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French Forum 26.3 (2001) 124-126

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Book Review

Medical Examinations:
Dissecting the Doctor in French Narrative Prose, 1857-1894

Mary Donaldson-Evans, Medical Examinations: Dissecting the Doctor in French Narrative Prose, 1857-1894. Lincoln: University of Nebraska Press, 2000. xiii + 240 pp.

The rise of realist writing has long been linked to the innovations in science and medicine in nineteenth-century France. In this informative [End Page 124] and intriguing study, Mary Donaldson-Evans revisits this relation, particularly that between medicine and the literature written in the second half of the century. Investigating texts that either incorporate medical discourse or that have doctors as characters, she takes a clear, hard look at the role that medicine plays in texts by Flaubert, the Goncourts, Zola, Huysmans, Maupassant, and Alphonse and Léon Daudet. Her focus on medical discourse unites very successfully these disparate authors and provides a new and unusual point of view on their works.

The introductory chapter moves from a general consideration of the odd nature of a profession that makes money from illness, to the nineteenth century in France and the growth of the prestige of science at that time. This chapter provides a useful and interesting overview of various aspects of the relation between medicine and literature: from the desire of authors to usurp the high esteem held by medical discourse by using it in their texts, to the ubiquity of medical terms used as metaphors for other aspects of life, to the reality of syphilis in the lives of some of these authors.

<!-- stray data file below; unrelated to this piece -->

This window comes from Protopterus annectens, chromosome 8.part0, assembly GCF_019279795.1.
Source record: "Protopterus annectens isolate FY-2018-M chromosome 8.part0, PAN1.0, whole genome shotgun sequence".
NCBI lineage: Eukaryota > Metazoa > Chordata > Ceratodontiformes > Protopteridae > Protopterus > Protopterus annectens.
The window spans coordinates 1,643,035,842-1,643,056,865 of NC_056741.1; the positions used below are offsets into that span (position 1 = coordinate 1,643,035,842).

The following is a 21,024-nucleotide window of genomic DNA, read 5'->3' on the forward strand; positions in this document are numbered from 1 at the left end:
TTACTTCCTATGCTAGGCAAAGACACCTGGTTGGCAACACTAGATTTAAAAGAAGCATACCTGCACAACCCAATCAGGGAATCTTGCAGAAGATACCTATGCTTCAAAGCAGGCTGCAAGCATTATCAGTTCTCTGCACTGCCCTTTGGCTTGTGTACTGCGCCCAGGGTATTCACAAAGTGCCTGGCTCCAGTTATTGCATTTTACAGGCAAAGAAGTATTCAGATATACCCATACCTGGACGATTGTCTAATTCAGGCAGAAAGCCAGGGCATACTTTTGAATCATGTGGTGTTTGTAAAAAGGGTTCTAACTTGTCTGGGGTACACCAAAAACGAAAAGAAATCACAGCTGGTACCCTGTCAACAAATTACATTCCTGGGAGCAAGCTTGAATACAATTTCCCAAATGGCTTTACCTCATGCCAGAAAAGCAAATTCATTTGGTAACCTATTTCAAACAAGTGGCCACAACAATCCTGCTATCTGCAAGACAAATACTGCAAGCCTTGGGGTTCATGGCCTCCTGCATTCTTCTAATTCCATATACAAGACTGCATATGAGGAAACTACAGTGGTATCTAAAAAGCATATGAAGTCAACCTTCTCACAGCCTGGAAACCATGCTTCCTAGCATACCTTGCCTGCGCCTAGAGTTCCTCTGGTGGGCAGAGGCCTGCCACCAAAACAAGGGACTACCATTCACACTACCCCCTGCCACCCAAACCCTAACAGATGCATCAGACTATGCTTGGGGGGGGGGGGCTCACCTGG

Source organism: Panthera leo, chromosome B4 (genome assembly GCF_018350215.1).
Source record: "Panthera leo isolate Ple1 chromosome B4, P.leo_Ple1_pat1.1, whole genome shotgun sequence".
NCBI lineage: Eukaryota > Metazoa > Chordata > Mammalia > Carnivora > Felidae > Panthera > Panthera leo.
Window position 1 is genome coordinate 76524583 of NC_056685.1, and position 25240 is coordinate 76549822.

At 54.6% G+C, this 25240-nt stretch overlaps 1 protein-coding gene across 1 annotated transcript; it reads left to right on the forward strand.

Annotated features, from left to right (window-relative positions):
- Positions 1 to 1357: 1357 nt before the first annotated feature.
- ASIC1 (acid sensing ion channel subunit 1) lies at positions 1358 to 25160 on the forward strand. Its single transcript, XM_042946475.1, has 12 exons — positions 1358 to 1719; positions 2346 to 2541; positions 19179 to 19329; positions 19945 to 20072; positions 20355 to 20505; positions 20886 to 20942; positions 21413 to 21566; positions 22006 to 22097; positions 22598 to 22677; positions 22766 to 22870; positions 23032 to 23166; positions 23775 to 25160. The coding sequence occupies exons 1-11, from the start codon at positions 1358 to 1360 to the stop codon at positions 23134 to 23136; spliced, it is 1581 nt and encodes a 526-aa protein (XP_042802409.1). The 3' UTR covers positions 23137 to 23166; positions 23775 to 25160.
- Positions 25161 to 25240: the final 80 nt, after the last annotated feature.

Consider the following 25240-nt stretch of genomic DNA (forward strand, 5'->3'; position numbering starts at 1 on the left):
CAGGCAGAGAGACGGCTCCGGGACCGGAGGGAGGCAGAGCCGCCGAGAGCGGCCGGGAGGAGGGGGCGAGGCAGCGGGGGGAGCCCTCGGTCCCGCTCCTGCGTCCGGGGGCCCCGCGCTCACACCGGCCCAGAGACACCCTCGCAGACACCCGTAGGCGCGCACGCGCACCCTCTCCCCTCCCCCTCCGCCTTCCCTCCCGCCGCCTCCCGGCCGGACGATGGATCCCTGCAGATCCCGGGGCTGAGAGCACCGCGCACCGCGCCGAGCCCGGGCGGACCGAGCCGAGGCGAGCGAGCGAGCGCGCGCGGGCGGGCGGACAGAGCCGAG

The main thrust of this book's argument is a convincing one: these complicated writers do not simply import medical themes and rhetoric in a slavish way but rather take an ambiguous, even contradictory stance towards medicine in their texts. On the one hand, writers adulate the medical practitioner. On the other hand, in these texts one finds oppositional practices, from subtle undermining to outright parody, that usurp the prestige of the doctor for appropriation by the literary author. Through fine, close readings of texts by these authors, Mary Donaldson-Evans teases out these oppositional strategies with delicacy and precision.

Of particular interest is her analysis of Madame Bovary, which centers on the blind beggar. First of all, she shows how this character acts as a representative collage of many of the other characters and their symbolic functions. Then, consulting medical dictionaries from the time as well as Flaubert's letters, she shows that the beggar not only suffers from symptoms of skin disease, but also manifests the tell-tale signs of syphilis as defined at the time. Thus the beggar's symbolism deepens to include that of love's pathology, which is of obvious importance in Emma's (and Flaubert's) life. Finally, given the nature of the blind beggar's symptoms, Homais's pledge to cure him resounds more hollowly and ridiculously than before. In his representation of the blind beggar, Flaubert uses medical discourse to undermine the authority not only of Homais but also of the medical profession in general. [End Page 125]

Also noteworthy is the chapter on Zola's L'Assommoir. This reading first explores the century's moralizing discourse on hygiene that indirectly attributed such varied problems as cholera and alcoholism to uncleanliness. Gervaise's profession as laundress was closely tied to the hygienist project. In a skillful reading of Gervaise's downfall, we learn, in a pleasing irony, that it is in fact Gervaise's very profession as a cleaner that exposes her to the contagious dirt that tranforms her life into one of filthy drunkenness.

The chapter on Alphonse Daudet's Le Nabab introduces a curious companion of anti-medical discourse: antisemitism. The link between the two is first established by the fact that the doctor in this text, Jenkins, is a foreigner who, through subtle associations, becomes identified with the Jew. This Irish doctor then is, on a symbolic level, responsible for the downfall of the society of the Second Empire and thus becomes a symbolic poisoner who destroys France. This...


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